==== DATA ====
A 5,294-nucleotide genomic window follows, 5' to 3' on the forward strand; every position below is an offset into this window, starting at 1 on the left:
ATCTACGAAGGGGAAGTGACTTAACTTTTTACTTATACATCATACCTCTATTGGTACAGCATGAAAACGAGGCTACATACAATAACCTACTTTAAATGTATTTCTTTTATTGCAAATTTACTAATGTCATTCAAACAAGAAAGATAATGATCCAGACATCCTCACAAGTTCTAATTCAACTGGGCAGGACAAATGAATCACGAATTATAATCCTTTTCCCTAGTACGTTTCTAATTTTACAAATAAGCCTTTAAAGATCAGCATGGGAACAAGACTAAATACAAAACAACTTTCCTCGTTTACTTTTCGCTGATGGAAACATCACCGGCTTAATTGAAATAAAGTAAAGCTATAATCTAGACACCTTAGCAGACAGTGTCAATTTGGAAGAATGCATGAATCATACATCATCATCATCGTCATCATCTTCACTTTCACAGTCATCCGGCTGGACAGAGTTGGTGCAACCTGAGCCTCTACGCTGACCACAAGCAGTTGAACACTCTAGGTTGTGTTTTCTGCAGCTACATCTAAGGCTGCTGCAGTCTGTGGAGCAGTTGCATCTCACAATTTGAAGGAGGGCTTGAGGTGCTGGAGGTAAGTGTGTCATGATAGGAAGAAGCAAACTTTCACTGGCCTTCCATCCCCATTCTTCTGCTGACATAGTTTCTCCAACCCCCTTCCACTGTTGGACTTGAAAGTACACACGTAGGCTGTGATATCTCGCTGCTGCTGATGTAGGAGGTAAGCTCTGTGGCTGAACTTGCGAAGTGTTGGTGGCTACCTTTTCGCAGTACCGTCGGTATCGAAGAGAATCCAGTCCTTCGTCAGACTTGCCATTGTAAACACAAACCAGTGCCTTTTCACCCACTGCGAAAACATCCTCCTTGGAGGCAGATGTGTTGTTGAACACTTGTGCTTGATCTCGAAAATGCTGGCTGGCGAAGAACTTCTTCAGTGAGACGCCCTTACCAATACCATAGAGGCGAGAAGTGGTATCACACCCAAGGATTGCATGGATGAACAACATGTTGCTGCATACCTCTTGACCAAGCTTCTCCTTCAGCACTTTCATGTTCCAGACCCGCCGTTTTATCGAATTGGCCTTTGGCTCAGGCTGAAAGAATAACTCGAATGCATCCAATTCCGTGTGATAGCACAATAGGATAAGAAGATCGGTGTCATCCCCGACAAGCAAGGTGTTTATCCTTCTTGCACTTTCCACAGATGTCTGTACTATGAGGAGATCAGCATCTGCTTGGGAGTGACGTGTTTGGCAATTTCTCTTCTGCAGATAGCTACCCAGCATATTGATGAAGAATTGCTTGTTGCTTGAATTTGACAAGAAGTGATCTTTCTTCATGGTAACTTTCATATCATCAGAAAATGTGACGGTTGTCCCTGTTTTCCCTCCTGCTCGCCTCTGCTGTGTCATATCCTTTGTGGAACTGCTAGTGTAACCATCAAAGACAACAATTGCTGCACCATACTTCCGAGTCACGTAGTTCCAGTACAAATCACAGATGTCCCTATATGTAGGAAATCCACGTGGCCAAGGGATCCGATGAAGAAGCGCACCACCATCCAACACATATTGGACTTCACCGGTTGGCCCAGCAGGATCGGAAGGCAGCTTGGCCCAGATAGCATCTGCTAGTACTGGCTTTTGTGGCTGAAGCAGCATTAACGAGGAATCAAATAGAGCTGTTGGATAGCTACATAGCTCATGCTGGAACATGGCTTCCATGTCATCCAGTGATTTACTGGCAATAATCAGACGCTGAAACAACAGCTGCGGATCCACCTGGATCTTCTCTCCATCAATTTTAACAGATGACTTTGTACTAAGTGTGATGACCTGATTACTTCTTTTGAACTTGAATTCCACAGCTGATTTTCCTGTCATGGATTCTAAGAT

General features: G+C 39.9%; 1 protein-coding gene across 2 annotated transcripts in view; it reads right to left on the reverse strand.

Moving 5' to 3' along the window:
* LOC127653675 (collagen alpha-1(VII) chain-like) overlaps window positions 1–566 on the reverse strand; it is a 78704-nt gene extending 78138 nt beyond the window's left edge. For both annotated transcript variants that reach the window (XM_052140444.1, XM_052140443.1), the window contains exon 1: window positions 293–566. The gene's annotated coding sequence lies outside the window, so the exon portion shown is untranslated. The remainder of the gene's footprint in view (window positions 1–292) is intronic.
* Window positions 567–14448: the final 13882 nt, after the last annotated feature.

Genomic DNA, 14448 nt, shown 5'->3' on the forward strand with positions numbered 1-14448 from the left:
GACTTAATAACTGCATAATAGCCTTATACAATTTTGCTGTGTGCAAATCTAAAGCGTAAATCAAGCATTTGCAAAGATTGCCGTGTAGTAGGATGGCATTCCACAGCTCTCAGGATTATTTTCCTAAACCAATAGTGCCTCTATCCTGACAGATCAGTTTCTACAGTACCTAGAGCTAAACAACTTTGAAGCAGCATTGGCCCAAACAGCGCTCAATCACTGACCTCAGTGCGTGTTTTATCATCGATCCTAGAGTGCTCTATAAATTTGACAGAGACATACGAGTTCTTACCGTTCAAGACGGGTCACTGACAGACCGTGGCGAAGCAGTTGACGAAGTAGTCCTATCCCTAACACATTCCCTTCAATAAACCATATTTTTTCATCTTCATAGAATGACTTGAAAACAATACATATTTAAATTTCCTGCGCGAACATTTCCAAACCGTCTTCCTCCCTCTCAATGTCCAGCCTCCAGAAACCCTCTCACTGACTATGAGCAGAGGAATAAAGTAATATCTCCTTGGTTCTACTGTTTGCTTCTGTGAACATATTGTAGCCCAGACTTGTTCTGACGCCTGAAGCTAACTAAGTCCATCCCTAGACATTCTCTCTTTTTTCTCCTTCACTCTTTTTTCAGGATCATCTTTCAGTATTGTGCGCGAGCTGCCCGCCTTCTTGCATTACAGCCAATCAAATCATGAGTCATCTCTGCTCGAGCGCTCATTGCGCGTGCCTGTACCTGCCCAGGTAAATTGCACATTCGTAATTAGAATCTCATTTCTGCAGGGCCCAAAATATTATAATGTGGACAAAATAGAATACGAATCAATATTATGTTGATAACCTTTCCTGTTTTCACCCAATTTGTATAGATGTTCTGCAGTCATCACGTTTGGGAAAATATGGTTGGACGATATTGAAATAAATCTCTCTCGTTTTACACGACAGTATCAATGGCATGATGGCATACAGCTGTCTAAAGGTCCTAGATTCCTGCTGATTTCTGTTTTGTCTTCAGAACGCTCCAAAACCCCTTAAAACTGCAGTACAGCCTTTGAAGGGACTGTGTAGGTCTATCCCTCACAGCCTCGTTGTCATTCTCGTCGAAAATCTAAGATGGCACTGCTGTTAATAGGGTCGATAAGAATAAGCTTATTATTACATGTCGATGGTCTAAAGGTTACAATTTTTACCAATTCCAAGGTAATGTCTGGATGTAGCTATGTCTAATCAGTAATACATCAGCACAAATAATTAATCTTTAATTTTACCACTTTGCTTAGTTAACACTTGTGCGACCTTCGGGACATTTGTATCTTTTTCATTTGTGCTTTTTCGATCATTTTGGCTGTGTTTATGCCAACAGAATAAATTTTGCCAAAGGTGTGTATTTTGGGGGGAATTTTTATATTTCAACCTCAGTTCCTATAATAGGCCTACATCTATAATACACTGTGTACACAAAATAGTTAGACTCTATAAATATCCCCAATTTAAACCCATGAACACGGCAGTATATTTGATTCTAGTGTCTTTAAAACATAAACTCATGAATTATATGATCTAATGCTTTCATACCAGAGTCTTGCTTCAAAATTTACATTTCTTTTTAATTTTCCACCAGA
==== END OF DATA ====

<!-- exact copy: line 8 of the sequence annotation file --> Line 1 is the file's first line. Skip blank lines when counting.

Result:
GACTTAATAACTGCATAATAGCCTTATACAATTTTGCTGTGTGCAAATCTAAAGCGTAAATCAAGCATTTGCAAAGATTGCCGTGTAGTAGGATGGCATTCCACAGCTCTCAGGATTATTTTCCTAAACCAATAGTGCCTCTATCCTGACAGATCAGTTTCTACAGTACCTAGAGCTAAACAACTTTGAAGCAGCATTGGCCCAAACAGCGCTCAATCACTGACCTCAGTGCGTGTTTTATCATCGATCCTAGAGTGCTCTATAAATTTGACAGAGACATACGAGTTCTTACCGTTCAAGACGGGTCACTGACAGACCGTGGCGAAGCAGTTGACGAAGTAGTCCTATCCCTAACACATTCCCTTCAATAAACCATATTTTTTCATCTTCATAGAATGACTTGAAAACAATACATATTTAAATTTCCTGCGCGAACATTTCCAAACCGTCTTCCTCCCTCTCAATGTCCAGCCTCCAGAAACCCTCTCACTGACTATGAGCAGAGGAATAAAGTAATATCTCCTTGGTTCTACTGTTTGCTTCTGTGAACATATTGTAGCCCAGACTTGTTCTGACGCCTGAAGCTAACTAAGTCCATCCCTAGACATTCTCTCTTTTTTCTCCTTCACTCTTTTTTCAGGATCATCTTTCAGTATTGTGCGCGAGCTGCCCGCCTTCTTGCATTACAGCCAATCAAATCATGAGTCATCTCTGCTCGAGCGCTCATTGCGCGTGCCTGTACCTGCCCAGGTAAATTGCACATTCGTAATTAGAATCTCATTTCTGCAGGGCCCAAAATATTATAATGTGGACAAAATAGAATACGAATCAATATTATGTTGATAACCTTTCCTGTTTTCACCCAATTTGTATAGATGTTCTGCAGTCATCACGTTTGGGAAAATATGGTTGGACGATATTGAAATAAATCTCTCTCGTTTTACACGACAGTATCAATGGCATGATGGCATACAGCTGTCTAAAGGTCCTAGATTCCTGCTGATTTCTGTTTTGTCTTCAGAACGCTCCAAAACCCCTTAAAACTGCAGTACAGCCTTTGAAGGGACTGTGTAGGTCTATCCCTCACAGCCTCGTTGTCATTCTCGTCGAAAATCTAAGATGGCACTGCTGTTAATAGGGTCGATAAGAATAAGCTTATTATTACATGTCGATGGTCTAAAGGTTACAATTTTTACCAATTCCAAGGTAATGTCTGGATGTAGCTATGTCTAATCAGTAATACATCAGCACAAATAATTAATCTTTAATTTTACCACTTTGCTTAGTTAACACTTGTGCGACCTTCGGGACATTTGTATCTTTTTCATTTGTGCTTTTTCGATCATTTTGGCTGTGTTTATGCCAACAGAATAAATTTTGCCAAAGGTGTGTATTTTGGGGGGAATTTTTATATTTCAACCTCAGTTCCTATAATAGGCCTACATCTATAATACACTGTGTACACAAAATAGTTAGACTCTATAAATATCCCCAATTTAAACCCATGAACACGGCAGTATATTTGATTCTAGTGTCTTTAAAACATAAACTCATGAATTATATGATCTAATGCTTTCATACCAGAGTCTTGCTTCAAAATTTACATTTCTTTTTAATTTTCCACCAGA